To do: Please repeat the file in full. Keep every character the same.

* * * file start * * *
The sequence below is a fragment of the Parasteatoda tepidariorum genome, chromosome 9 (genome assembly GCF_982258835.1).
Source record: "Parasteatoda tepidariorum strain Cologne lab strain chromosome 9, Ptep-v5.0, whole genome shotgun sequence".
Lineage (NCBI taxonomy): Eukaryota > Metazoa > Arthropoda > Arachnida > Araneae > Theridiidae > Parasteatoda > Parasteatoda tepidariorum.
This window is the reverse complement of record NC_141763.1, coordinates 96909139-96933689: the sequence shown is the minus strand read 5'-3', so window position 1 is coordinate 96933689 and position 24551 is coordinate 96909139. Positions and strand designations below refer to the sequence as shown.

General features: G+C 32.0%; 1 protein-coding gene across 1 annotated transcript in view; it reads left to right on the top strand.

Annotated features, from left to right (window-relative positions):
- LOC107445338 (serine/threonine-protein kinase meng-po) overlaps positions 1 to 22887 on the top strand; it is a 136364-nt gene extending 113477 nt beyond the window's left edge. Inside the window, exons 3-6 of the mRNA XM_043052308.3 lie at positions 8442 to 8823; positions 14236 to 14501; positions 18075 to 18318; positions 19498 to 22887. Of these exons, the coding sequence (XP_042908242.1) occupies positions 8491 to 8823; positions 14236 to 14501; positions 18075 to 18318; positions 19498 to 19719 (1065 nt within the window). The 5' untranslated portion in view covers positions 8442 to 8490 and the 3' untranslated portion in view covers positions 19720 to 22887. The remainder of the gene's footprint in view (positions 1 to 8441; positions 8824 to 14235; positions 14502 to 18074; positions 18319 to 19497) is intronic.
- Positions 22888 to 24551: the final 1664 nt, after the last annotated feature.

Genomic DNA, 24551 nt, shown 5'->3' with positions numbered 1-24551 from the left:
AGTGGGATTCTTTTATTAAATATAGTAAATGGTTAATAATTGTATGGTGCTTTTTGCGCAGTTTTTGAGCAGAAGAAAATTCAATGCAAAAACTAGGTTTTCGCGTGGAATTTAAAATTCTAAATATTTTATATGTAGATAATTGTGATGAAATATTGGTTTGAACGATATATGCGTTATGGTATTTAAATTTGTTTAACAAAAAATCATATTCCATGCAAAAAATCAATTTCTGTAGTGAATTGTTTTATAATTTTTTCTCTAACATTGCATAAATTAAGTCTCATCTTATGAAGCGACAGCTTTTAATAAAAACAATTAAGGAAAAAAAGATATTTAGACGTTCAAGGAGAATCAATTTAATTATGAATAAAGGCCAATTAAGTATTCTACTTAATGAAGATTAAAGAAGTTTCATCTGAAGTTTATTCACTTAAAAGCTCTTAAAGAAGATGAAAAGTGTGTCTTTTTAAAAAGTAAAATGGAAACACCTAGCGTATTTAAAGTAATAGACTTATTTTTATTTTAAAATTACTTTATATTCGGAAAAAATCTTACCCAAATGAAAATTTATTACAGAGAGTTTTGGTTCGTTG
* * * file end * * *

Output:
The sequence below is a fragment of the Parasteatoda tepidariorum genome, chromosome 9 (genome assembly GCF_982258835.1).
Source record: "Parasteatoda tepidariorum strain Cologne lab strain chromosome 9, Ptep-v5.0, whole genome shotgun sequence".
Lineage (NCBI taxonomy): Eukaryota > Metazoa > Arthropoda > Arachnida > Araneae > Theridiidae > Parasteatoda > Parasteatoda tepidariorum.
This window is the reverse complement of record NC_141763.1, coordinates 96909139-96933689: the sequence shown is the minus strand read 5'-3', so window position 1 is coordinate 96933689 and position 24551 is coordinate 96909139. Positions and strand designations below refer to the sequence as shown.

General features: G+C 32.0%; 1 protein-coding gene across 1 annotated transcript in view; it reads left to right on the top strand.

Annotated features, from left to right (window-relative positions):
- LOC107445338 (serine/threonine-protein kinase meng-po) overlaps positions 1 to 22887 on the top strand; it is a 136364-nt gene extending 113477 nt beyond the window's left edge. Inside the window, exons 3-6 of the mRNA XM_043052308.3 lie at positions 8442 to 8823; positions 14236 to 14501; positions 18075 to 18318; positions 19498 to 22887. Of these exons, the coding sequence (XP_042908242.1) occupies positions 8491 to 8823; positions 14236 to 14501; positions 18075 to 18318; positions 19498 to 19719 (1065 nt within the window). The 5' untranslated portion in view covers positions 8442 to 8490 and the 3' untranslated portion in view covers positions 19720 to 22887. The remainder of the gene's footprint in view (positions 1 to 8441; positions 8824 to 14235; positions 14502 to 18074; positions 18319 to 19497) is intronic.
- Positions 22888 to 24551: the final 1664 nt, after the last annotated feature.

Genomic DNA, 24551 nt, shown 5'->3' with positions numbered 1-24551 from the left:
AGTGGGATTCTTTTATTAAATATAGTAAATGGTTAATAATTGTATGGTGCTTTTTGCGCAGTTTTTGAGCAGAAGAAAATTCAATGCAAAAACTAGGTTTTCGCGTGGAATTTAAAATTCTAAATATTTTATATGTAGATAATTGTGATGAAATATTGGTTTGAACGATATATGCGTTATGGTATTTAAATTTGTTTAACAAAAAATCATATTCCATGCAAAAAATCAATTTCTGTAGTGAATTGTTTTATAATTTTTTCTCTAACATTGCATAAATTAAGTCTCATCTTATGAAGCGACAGCTTTTAATAAAAACAATTAAGGAAAAAAAGATATTTAGACGTTCAAGGAGAATCAATTTAATTATGAATAAAGGCCAATTAAGTATTCTACTTAATGAAGATTAAAGAAGTTTCATCTGAAGTTTATTCACTTAAAAGCTCTTAAAGAAGATGAAAAGTGTGTCTTTTTAAAAAGTAAAATGGAAACACCTAGCGTATTTAAAGTAATAGACTTATTTTTATTTTAAAATTACTTTATATTCGGAAAAAATCTTACCCAAATGAAAATTTATTACAGAGAGTTTTGGTTCGTTG